Royal Armouries

Breastplate

Images

monochrome photo of a breastplate with a large shot away section across the middle

Breastplate with firearm damage. (III.107)

  • monochrome photo of a breastplate with a large shot away section across the middle

    Breastplate with firearm damage. (III.107)

  • monochrome newspaper illustration of an armoured figure on horseback

    Figure of King James II in the Horse Armoury, The Penny Magazine, 1840.

  • monochrome newspaper illustration of a line of mounted armoured figures

    ‘Interior of the Horse Armoury’, anon engraving, The Penny Magazine, 1836 © Royal Armouries 2013

Date: 1590 | Object number: III.107

Statistics

Object Provenance: English or Flemish, about 1590
Object Number: III.107
Height: 57.5 cm (22.6 in)
Width: 39.8 cm (15.7 in)
Depth: 25.5 cm (10 in)

Breastplate

Description

Steel munition breastplate of peascod form with scalloped flange to lower edge. It was probably made as bullet –proof, and has been ultimately tested to destruction. It very graphically illustrates contemporary firepower, showing the damage of having been hit by four small-arms shots and one cannon shot. The latter has blown away a large section of the lower left abdomen. A number of undamaged munition quality breastplates of this form have been preserved in Tower stores from the late 16th century.

With the growth in the power and availability of firearms in the 16th century, armourers fought back by “proofing” their product. A fixed charge was fired at the breastplate and the resulting dent showed their customers that it was resistant –not as many modern commentators would have one believe that it had been in battle. The practice continued into the 17th century, and James II harquebusier’s armour by Richard Holden (II.123) had a musket proofed breastplate and pistol proofed back-plate.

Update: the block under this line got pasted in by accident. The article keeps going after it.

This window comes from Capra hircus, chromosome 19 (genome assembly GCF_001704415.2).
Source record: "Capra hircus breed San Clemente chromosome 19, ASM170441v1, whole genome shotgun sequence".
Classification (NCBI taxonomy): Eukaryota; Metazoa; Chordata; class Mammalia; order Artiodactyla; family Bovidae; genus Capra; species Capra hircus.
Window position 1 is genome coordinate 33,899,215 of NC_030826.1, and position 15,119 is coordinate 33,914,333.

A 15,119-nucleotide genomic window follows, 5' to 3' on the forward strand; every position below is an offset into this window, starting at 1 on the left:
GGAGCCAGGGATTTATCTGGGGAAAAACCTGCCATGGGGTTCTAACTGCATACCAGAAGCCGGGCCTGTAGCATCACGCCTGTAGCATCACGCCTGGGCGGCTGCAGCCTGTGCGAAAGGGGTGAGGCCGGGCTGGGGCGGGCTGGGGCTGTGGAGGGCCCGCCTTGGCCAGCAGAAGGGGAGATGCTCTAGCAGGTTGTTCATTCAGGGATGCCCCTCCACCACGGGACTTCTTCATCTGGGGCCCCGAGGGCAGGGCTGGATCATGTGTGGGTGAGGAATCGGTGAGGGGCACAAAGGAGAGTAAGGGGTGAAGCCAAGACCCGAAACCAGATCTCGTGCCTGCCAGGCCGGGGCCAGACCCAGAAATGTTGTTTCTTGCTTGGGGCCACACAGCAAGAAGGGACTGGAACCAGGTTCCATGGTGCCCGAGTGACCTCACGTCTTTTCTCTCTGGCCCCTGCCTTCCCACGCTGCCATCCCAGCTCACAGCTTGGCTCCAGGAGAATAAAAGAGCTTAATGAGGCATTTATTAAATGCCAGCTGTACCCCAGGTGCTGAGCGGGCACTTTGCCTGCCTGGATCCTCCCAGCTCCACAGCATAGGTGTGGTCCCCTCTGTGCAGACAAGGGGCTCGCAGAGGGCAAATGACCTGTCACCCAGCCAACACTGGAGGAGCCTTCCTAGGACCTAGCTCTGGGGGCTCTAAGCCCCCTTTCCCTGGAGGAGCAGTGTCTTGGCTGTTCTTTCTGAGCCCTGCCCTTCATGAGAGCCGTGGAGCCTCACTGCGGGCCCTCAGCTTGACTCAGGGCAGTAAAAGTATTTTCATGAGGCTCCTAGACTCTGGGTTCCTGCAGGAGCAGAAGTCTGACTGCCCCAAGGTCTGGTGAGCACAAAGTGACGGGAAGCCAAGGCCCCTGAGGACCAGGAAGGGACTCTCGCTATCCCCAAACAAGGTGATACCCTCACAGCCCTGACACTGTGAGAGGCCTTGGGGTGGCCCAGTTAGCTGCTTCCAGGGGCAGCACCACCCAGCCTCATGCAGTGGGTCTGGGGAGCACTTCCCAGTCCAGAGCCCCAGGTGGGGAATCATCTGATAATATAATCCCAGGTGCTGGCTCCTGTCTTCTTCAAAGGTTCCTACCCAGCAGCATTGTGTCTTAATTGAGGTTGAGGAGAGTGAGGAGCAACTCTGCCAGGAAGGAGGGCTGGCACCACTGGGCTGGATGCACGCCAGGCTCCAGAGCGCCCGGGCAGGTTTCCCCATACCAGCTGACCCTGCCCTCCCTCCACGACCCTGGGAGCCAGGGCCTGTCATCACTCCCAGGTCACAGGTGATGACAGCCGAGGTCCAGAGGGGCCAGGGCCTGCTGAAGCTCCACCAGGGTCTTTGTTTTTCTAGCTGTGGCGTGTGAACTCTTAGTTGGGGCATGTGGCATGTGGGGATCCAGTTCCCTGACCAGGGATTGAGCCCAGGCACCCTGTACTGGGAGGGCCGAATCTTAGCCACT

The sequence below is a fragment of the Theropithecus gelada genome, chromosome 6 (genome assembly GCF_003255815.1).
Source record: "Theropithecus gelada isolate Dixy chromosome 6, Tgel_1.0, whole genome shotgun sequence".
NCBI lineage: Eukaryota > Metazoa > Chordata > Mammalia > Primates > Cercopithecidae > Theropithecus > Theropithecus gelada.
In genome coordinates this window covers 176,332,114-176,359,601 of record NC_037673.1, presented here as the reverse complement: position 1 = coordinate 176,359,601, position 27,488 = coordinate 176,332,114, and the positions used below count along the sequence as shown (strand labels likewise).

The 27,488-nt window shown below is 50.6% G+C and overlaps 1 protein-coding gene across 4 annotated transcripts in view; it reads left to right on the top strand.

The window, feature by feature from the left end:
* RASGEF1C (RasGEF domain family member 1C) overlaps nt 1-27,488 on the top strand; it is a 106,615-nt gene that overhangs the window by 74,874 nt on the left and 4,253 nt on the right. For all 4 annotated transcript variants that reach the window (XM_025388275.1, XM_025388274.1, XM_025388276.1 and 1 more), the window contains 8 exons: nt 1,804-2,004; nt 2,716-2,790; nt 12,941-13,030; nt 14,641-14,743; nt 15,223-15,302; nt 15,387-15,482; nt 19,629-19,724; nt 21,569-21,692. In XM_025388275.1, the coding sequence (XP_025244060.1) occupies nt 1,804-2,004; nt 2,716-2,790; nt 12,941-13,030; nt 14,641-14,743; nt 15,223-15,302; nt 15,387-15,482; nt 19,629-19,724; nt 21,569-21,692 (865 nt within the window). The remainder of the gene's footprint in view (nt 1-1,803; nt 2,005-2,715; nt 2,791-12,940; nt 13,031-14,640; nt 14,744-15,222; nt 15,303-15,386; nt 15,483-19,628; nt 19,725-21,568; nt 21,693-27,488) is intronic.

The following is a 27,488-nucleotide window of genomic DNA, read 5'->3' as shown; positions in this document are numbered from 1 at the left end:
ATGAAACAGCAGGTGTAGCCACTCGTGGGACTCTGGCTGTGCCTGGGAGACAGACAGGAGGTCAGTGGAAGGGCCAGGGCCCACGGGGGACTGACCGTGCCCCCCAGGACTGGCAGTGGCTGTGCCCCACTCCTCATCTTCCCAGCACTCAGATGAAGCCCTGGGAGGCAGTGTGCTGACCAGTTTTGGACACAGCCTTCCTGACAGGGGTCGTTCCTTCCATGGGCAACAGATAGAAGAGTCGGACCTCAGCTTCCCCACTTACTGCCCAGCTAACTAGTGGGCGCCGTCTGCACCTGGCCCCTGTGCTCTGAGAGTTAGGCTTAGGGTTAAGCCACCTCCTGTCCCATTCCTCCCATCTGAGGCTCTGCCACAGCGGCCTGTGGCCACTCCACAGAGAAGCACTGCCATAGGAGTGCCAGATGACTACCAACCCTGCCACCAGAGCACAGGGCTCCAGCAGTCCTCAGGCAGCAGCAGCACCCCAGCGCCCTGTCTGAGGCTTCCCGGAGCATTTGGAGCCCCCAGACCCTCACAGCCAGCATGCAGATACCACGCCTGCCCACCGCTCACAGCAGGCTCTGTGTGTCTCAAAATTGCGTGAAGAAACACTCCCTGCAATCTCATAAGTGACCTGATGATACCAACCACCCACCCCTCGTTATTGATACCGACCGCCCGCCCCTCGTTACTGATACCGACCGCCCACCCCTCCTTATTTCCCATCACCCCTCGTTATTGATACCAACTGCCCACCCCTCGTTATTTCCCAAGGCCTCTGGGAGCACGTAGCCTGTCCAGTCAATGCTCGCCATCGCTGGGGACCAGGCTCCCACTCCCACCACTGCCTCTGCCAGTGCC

This particular breastplate was one of the star pieces in the late 18th century Guidebooks –not only because it is spectacular to behold, but also because its story contained a royal element. The only part to change in different editions is the ‘lateness’ of his Royal Highness:

‘Having entered the room, you firft behold a vaft number of iron caps and breaft plates, moft of which were in ufe in former wars; but the only one which was wont to be fhewn as a great curiosity hangs upon a beam on the left hand as you pafs thr’ the entry; it has the lower edge of the left fide carried away by a flant stroke of a cannon ball; and ,as an old warder ufed to tell the ftory, the rim of the man’s belly that wore it, and part of his bowels, were carried away at the fame time; not withftanding which, being put under the care of a fkilful furgeon, the man recovered, and lived ten years after. This ftory this old warder conftantly told to all strangers, till his late Royal Highnefs Frederick Prince of Wales, coming to view the curiofties of the Tower, and it falling to the old man’s lot to attend his Highnefs, when he came to this breaft-plate he repeated his accuftomed tale: his Royal Highnefs liftened to him with feeming pleafure, and when he had done, looking at him with a fmile – “And what, friend”, faid he,”is there fo extraordinary in all this/ I remember myself to have read in a book of a foldier, who had his head cleft in two fo dextroufly by his enemy that one half fell on one foulder, and the other half on the oppofite fhoulder; and yet, on his comrade’s clapping the two fides nicely together again, and binding clofe with his handkerchief, the man did well, drank his pot of ale at night, and fcarcely recollected that he had been hurt.” This ftory, fo feafonably applied, put all the company that attended his Royal Highness into a horfe laugh, which so chagrined the old warder, that he never had courage to tell his ftory again, fo the poor battered breaft-plate has lain unnoticed ever fince.”

With the re-arrangement of the exhibits along more scholarly lines in 1826-27, the breastplate is no longer mentioned, and so far has not been identified in any of the photographs or illustrations of the later period displays.

It is illustrated in C. Paggiarino, The Royal Armouries, Masterpieces of medieval and renaissance arms and armour, Milan, 2011, vol II, p.161

Statistics

Object Provenance: English or Flemish, about 1590
Object Number: III.107
Height: 57.5 cm (22.6 in)
Width: 39.8 cm (15.7 in)
Depth: 25.5 cm (10 in)

Related Objects

James II in the Line of Kings Click on the title link above to find out more.

Samuel Meyrick and the Rearrangement of the Horse Armoury, about 1824-1827 Click on the title link above to find out more.

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